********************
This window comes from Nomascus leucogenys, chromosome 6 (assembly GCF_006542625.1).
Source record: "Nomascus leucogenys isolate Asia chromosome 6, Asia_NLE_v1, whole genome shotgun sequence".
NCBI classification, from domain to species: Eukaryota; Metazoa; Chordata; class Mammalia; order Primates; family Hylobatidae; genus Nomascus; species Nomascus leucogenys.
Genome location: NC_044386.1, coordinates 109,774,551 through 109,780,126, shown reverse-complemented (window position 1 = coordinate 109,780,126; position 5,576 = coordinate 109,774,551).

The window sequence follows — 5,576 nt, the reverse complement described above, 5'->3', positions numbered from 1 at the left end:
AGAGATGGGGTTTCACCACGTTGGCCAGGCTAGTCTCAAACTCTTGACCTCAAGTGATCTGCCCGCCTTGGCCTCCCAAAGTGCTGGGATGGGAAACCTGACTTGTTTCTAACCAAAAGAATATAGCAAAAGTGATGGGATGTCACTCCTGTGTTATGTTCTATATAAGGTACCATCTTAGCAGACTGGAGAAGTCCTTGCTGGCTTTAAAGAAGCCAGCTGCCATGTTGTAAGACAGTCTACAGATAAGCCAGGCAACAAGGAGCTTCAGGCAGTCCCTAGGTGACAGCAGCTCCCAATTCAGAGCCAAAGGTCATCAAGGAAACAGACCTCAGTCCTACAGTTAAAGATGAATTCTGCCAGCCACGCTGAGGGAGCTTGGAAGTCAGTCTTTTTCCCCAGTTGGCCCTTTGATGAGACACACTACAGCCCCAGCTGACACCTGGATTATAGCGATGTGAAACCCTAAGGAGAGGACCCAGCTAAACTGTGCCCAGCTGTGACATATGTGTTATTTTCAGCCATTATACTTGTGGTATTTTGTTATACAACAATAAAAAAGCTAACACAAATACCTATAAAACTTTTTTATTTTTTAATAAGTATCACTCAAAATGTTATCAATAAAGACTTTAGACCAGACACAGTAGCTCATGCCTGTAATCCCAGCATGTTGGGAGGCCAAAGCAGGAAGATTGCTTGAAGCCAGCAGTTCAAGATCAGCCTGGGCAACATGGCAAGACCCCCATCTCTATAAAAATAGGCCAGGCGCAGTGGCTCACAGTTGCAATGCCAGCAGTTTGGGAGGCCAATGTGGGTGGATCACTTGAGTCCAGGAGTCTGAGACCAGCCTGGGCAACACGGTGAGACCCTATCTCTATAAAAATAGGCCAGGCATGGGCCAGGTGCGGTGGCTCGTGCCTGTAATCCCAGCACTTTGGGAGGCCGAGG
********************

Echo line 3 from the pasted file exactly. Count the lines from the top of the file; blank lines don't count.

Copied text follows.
NCBI classification, from domain to species: Eukaryota; Metazoa; Chordata; class Mammalia; order Primates; family Hylobatidae; genus Nomascus; species Nomascus leucogenys.